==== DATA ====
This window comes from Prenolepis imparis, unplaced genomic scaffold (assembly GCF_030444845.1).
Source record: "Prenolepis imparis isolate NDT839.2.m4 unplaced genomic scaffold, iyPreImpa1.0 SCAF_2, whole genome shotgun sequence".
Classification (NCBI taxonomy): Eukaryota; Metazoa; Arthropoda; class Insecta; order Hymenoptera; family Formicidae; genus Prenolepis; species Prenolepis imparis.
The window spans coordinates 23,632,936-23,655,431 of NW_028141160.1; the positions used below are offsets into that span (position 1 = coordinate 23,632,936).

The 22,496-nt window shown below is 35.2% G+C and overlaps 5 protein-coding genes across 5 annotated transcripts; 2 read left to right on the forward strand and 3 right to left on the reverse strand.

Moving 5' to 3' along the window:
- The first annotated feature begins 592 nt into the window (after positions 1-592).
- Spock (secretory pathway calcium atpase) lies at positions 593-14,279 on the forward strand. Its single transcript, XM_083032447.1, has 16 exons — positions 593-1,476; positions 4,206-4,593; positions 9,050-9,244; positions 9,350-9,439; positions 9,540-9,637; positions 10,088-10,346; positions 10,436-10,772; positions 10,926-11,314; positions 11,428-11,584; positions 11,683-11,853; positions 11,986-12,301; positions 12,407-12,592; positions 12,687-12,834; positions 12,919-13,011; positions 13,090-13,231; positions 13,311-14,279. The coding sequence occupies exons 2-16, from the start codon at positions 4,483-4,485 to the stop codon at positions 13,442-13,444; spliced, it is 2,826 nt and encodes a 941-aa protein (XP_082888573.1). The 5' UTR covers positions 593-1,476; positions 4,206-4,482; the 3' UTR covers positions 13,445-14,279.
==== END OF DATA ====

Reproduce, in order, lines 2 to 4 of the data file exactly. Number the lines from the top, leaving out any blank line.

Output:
Source record: "Prenolepis imparis isolate NDT839.2.m4 unplaced genomic scaffold, iyPreImpa1.0 SCAF_2, whole genome shotgun sequence".
Classification (NCBI taxonomy): Eukaryota; Metazoa; Arthropoda; class Insecta; order Hymenoptera; family Formicidae; genus Prenolepis; species Prenolepis imparis.
The window spans coordinates 23,632,936-23,655,431 of NW_028141160.1; the positions used below are offsets into that span (position 1 = coordinate 23,632,936).